Selling Hadoop to the C-Suite: It’s all about business value

With all the talk about Big Data, most organizations are barely out of the starting blocks when it comes to exploiting it for business benefit. Gartner estimates that 85% of Fortune 500 companies are yet unable to exploit Big Data for competitive advantage. The real shame is that the key tool for doing so – Hadoop - is largely in place and ready for prime time. Could it be that IT hasn’t done a good sell-job to C-suite execs of the business value of investing more heavily in Hadoop?

First ask yourself, ‘What do C-suite execs care about?’ They care most about what will drive increases in both bottom and top line results. They care about better leveraging investments they’ve already made. So if you are ‘selling’ Hadoop with a sales pitch like, ‘it will let us handle extremely high volumes of structured and unstructured data across thousands of our clusters’, you might not get too far.

So what will work better? Here are a few suggestions below, some of which are industry or market-specific. But in general, the idea is to articulate the business value of the technology or solution for which you seek funding and support. Talk about new outcomes that have the potential to boost revenue or cut costs to drive better profitability. Talk about improvements to operational efficiency, another profit driver. In other words, talk business.

We’ll make use of a lot more data we already paid to collect. Without boring them with details, explain that all data is not created equal, and that most data today is not of a type that traditional systems can process - data from emails, video, and social media data. These data hold insights into customer behavior, market trends, and other vital business information. Paired with advanced analytics, Hadoop will unholster the potential of these data and provide business analysts with the tools to fashion real competitive advantage.

We’ll gain far more value from the tidal volumes of clickstream data we gather. Here, you’re talking about getting more from investments the bosses have already made. Every B-to-B and B-to-C company invests heavily in its website(s) to attract and retain visitors. But today, most companies would admit they lack trustworthy insights into just how well these sites meet the needs of customers, employees, and partners. With Hadoop, you’ll be able to unite clickstream data with data from other sources, like your customer databases, to provide far more accurate real-time information on customer behavior. Also clickstream data falls into that category of data that is not easily analyzed by traditional systems. Hadoop fashions and organizes this data in a way that even entry-level business analysts can use to provide in-depth, actionable reports.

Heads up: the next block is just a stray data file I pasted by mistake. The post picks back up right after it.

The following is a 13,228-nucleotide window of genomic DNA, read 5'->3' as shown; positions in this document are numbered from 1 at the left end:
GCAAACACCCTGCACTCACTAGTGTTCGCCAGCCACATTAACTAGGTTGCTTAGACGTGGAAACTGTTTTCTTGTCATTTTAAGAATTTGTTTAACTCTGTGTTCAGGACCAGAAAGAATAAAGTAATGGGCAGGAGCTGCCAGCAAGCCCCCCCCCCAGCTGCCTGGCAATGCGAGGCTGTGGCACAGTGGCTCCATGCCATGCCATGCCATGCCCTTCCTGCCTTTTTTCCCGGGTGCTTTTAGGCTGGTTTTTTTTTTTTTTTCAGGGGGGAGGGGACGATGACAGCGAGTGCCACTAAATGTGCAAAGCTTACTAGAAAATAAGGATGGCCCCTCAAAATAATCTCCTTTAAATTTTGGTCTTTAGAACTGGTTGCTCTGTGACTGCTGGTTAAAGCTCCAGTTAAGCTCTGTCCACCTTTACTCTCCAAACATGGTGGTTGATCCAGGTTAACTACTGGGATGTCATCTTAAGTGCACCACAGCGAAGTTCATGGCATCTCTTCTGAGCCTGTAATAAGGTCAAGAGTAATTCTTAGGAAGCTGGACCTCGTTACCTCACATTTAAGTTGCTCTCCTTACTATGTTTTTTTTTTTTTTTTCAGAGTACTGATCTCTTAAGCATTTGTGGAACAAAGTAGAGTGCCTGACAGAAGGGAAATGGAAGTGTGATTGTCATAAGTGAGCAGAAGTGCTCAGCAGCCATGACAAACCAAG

Hadoop will help us recover more quickly if we have a data security breach. All executives are keenly aware of the treachery inherent in the data security environment today. And they know how system downtime equates to financial loss. Owing to its ability to handle ultra-high data volumes from multiple network sources, Hadoop will more quickly help IT understand the nature of an attack; fix the vulnerable parts of the network; and get all systems up and running while future-proofing against similar attacks. A lot of this potential is owing to the peerless way Hadoop handles information from data logs, but they don’t have to know those gory details.

We’ll make better use of sensor data to save money. Many industries have deployed a fast-growing number and variety of sensors to collect information on performance in everything from trailer trucks to oil wells to medical diagnostic equipment to electric meters to farm equipment. Traditional systems can efficiently process only a small fraction of this data. With Hadoop, the company will far more easily generate action-oriented reports and insights based on these data for practical purposes like saving fuel costs, limiting spoilage of perishable goods, enabling proactive maintenance to avoid wholesale field equipment replacement, and many other money-saving functions.

Thus to a certain extent, selling Hadoop to C-suite executives means temporarily suspending the usual thought processes that drive most IT decision making. In place of these, you’ll need to be mindful of what motivates these managers to take action. Framing IT investments in Hadoop in terms of business outcomes or impact on the top or bottom line will produce far better results than justifications built largely around Big Data rationale.

Also, the Web is loaded with examples of forward-leaning organizations that already have leveraged Hadoop as a platform that has produced measurable financial and competitive results. Often these case studies are written in clear business language that any manager can understand, as are the case studies here. Use them to further bolster your efforts at getting solid C-suite backing for your Hadoop plans.

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